Trauma is usually defined as experiencing or witnessing a scary, disturbing or shocking event. The nature of the traumatic injury can be physical, mental or emotional. Trauma is subjective for different people, i.e. everyone processes and reacts differently to different traumas. Most of us recover from the initial symptoms or after-effects of a traumatic event quickly, but some of us don’t. Post Traumatic Stress Disorder (PTSD) is one of the disorders that is seen in people affected by a traumatic event. Such events are, but not limited to:
- Participation in war or military combat
- Natural disasters such as floods, earthquakes, tsunami, etc.
- Terrorist encounters and incidences
- Serious accidents
- Physical and sexual assault in childhood
- Unexpected loss of a loved one
Not everyone who experiences a traumatic event develops PTSD. Why is that? Well, we don’t know for sure. Our neurobiology, genetics and physical surroundings can play a role. Still, some risk factors for PTSD are:
- Being a woman
- Having a difficult and traumatic childhood
- Feeling extremely fearly or hopeless in life
- Dealing with excessive stress for a long period of time
- Lack of support from your surroundings
- Having a history of substance abuse or mental illness
Patients with PTSD display characteristic symptoms of different kinds. They are as follows:
- Re-experiencing symptoms: These symptoms occur when the person is forced to recall or remember the traumatic event. They include getting flashbacks of the event, nightmares and depressive thoughts. These memories cause physical and emotional turmoil to the person, sometimes of the same intensity as the actual traumatic event.
- Avoidance (or numbing) symptoms: In this set of symptoms, the person tries to stay away from the place or object of their trauma or the people who inflicted trauma on them. This leads to them isolating themselves in order to feel safe. They may become emotionally “numb” and not partake in activities that they enjoyed before.
- Arousal symptoms: PTSD may cause a person to become hyperalert. The symptoms include always being on the edge or easily startled. People also have trouble sleeping because of this, since they always want to be on guard. This also results in angry outburst episodes.
- Cognition and mood symptoms: When a person with PTSD starts to isolate themself, they start to show symptoms of negative thinking and feelings of guilt. Some have trouble recalling the exact details of their trauma.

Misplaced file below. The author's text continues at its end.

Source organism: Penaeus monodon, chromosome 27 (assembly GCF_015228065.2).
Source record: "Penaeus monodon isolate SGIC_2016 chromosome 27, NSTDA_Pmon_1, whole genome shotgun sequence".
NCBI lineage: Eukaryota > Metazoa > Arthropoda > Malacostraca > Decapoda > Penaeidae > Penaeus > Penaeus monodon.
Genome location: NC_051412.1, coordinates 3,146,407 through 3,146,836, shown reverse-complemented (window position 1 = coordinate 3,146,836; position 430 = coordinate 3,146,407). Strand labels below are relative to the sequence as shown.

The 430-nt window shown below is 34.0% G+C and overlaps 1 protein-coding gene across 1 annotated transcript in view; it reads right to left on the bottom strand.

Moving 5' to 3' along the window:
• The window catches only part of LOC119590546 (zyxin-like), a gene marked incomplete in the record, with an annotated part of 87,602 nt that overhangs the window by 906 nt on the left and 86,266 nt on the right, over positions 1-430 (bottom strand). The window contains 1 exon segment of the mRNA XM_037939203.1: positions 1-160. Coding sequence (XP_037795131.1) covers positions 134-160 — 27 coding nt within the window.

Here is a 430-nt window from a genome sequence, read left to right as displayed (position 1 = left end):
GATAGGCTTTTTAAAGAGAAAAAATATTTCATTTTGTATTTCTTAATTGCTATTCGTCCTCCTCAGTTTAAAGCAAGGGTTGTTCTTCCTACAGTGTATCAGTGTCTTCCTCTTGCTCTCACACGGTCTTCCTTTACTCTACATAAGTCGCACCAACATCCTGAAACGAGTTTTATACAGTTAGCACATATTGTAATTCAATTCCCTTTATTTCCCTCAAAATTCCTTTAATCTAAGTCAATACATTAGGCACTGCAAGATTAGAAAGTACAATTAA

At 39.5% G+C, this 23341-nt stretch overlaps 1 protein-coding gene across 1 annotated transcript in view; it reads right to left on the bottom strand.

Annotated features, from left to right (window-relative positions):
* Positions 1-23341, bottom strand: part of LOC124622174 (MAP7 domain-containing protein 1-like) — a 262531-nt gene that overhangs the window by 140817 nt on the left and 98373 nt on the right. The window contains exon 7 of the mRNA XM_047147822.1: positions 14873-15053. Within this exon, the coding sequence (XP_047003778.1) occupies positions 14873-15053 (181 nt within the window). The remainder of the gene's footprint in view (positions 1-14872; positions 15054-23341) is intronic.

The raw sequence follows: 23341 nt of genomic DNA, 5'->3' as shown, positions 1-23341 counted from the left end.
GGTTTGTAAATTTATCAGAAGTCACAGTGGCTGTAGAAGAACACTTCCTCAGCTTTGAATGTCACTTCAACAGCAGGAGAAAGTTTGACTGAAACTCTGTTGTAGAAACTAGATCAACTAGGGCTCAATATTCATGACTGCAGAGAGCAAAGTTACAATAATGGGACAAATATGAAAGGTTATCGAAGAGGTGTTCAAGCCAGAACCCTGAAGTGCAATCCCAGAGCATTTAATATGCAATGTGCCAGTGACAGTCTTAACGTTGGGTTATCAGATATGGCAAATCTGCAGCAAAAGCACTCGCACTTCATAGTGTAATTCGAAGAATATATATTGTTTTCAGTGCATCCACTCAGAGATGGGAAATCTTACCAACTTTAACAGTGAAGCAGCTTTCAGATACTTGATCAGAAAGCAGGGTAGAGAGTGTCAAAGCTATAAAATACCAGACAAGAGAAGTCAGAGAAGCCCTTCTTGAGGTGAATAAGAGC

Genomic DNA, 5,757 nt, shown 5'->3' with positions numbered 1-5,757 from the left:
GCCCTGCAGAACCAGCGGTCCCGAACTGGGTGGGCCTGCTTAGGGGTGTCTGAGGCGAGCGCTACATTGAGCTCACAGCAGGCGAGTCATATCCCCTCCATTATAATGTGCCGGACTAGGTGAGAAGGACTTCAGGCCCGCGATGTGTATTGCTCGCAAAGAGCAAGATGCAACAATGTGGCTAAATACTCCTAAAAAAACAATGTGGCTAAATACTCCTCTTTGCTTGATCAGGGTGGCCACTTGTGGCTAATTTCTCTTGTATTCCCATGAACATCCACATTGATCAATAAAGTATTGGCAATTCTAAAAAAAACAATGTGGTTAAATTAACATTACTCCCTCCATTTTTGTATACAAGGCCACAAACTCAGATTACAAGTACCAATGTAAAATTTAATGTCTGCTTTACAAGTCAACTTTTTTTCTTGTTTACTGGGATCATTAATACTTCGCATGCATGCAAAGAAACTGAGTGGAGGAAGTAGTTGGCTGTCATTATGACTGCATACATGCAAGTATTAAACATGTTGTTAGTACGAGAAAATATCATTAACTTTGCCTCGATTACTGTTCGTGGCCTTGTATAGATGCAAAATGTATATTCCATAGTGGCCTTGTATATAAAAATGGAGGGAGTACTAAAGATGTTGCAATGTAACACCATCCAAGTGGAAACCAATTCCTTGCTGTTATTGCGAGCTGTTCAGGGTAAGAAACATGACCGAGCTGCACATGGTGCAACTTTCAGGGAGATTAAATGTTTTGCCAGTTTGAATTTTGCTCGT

Children and teens may show different or more intensified symptoms. They include wetting the bed, selective mutism, being extremely clingy to the parent, disruptive or destructive behaviour and thoughts of revenge.
According to health practitioners who do the diagnosis, for PTSD a person should show all of the following symptoms a minimum of for 30 days:
- At least one re-experiencing symptom
- At least one avoidance symptom
- At least two arousal and reactivity symptoms
- At least two cognition and mood symptoms
The treatment for PTSD is a blend of medications (mainly antidepressants) and psychotherapy (“talk” therapy). Once again, the choice of treatment depends on the person and what best works for them. One helpful therapy is known as Cognitive Behavioral Therapy (CBT), where a person is encouraged to face their trauma slowly and safely and write or talk about it openly. A therapist may also help a PTSD patient with restructuring their memories of the event in order to process their feelings of guilt and shame associated with it.
If you have been diagnosed with PTSD, it is important to remember that you’re not alone. There is no shame in seeking help from your doctor, family and loved ones. Your doctor will provide you with treatment options so you can feel better. Apart from that, you need to bring your focus back on your well being. Completing small, realistic goals everyday is a good way to slowly transition back to normal. Know that it is okay to search for or create a safe space for yourself. Writing down your thoughts or talking to someone you know is a good way to reduce your mental burden. There is nothing to be ashamed about if you have PTSD.
Researchers are doing their job of learning more about PTSD and how it can be treated as well as prevented. Our job, as a healthy human being, is to help those who need our help and be kind to people whenever we can. PTSD is a silent disorder, and you may not always know who has it. If we cannot help them directly, we can do our part indirectly by creating a happier, kinder and safer environment for those who need it.
1. What is PTSD? Available at: https://www.mirecc.va.gov/cih-visn2/Documents/Patient_Education_Handouts/Handout_What_is_PTSD.pdf. Accessed on 19 November 2020.
2. Post-Traumatic Stress Disorder. Available at: https://www.nimh.nih.gov/health/topics/post-traumatic-stress-disorder-ptsd/index.shtml. Accessed on 19 November 2020.
3. Post-Traumatic Stress Disorder. Available at: https://medlineplus.gov/posttraumaticstressdisorder.html. Accessed on 19 November 2020.